Indian shadow on US resolution forced DMK's hand
By M.R. Narayan Swamy, New Delhi, March 19 : The DMK decided to quit the UPA Tuesday after it became clear that India had quietly diluted a US resolution against Sri Lanka at the UNHRC -- a la last year.
When the final -- and revised -- US draft resolution became public knowledge, DMK patriarch M. Karunanidhi felt slighted because he had been pressing the UPA to take a hard line against Sri Lanka.
Despite demands in parliament, the UPA government, of which the DMK was a key partner until Tuesday, declined to say how it would vote at the United Nations Human Rights Council in Geneva Thursday.
India has not said if it played a role in softening the earlier US draft resolution that was highly critical of Colombo.
But human rights activists who have been campaigning against Sri Lanka have studied both versions of the US resolution to detect an Indian hand - a role New Delhi also played, but quite openly, last year.
According to Amnesty International India, the revised US resolution is much softer in the context of the overwhelming volume of fresh evidence on rights abuses that has been unearthed since the 2012 UNHRC session.
Sri Lanka is battling charges of killing or maiming thousands of Tamil civilians in the final stages of the war that vanquished the Tamil Tigers, a conflict in which New Delhi covertly backed Colombo.
But while India has shed no tears over the destruction of the Liberation Tigers of Tamil Eelam (LTTE), mounting evidence of atrocities committed on Tamil civilians by the military has placed New Delhi in a dilemma.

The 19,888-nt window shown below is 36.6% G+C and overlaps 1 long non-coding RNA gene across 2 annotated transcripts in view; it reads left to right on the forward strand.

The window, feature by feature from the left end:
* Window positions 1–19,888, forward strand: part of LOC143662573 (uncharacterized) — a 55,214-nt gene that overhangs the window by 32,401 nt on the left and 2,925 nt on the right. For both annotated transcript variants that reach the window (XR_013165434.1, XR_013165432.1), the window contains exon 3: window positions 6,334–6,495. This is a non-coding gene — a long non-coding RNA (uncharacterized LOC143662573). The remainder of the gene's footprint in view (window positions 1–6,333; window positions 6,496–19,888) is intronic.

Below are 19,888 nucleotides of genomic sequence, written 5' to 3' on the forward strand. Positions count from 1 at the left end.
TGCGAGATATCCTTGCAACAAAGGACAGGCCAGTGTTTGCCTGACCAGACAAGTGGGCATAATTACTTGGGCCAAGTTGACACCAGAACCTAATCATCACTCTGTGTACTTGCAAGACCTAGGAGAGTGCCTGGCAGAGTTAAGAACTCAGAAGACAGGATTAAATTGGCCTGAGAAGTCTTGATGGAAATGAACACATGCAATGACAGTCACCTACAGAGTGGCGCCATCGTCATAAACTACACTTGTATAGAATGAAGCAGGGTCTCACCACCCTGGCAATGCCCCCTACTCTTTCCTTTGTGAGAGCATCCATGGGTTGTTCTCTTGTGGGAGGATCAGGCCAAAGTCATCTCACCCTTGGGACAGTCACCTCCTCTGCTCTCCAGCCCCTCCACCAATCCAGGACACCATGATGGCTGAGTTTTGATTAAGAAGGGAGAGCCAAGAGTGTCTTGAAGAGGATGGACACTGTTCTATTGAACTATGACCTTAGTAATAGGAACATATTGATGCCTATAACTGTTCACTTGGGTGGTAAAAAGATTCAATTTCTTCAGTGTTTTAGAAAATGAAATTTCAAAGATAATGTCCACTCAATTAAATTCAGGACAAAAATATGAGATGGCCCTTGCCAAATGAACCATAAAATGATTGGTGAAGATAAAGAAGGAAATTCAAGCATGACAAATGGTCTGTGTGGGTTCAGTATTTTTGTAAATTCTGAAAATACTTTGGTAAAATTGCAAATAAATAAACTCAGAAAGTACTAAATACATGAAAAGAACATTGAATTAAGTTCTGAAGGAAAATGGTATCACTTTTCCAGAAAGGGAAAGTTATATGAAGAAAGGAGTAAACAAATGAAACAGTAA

Alluding to Indian influence, rights activists say the new UNHRC resolution significantly downgrades the international community's concerns regarding human rights violations in Sri Lanka.
It has also dramatically diluted the list of Special Procedures that have requested a visit to the island nation.
Activists -- and Indian Tamil parties -- felt that the revised US resolution was a big setback for those seeking justice for victims of the Sri Lankan war.
The resolution replaces "Sri Lanka" with "each State": "Reaffirming that it is the responsibility of each State to ensure the full enjoyment of all human rights and fundamental freedoms of its entire population."
Three new paragraphs in the revised resolution welcome Colombo's decision to hold elections in the northern province in September, to rebuild infrastructure in the former war zone, and how the Colombo-backed Lessons Learnt and Reconciliation Commission can lead to national reconciliation.
Those who have studied the US resolutions point out that some of the language in the new version mirrors what the Indian government has used in recent times on Sri Lanka.
The revised draft does away with the need for an "international" investigation into allegations against Sri Lanka and instead calls for "an independent and credible investigation".
In several respects, the revised resolution uses words like "encourages" instead of "urges" - which has a different meaning in diplomatic parlance.
Again, the word "unfettered" has been taken out from the phrase "providing unfettered access" to Sri Lanka.
Amnesty admits that the one positive aspect of the revised draft is that it makes a strong case for investigation into allegations of violations of international human rights law and humanitarian law and sets the stage for stronger action in the future.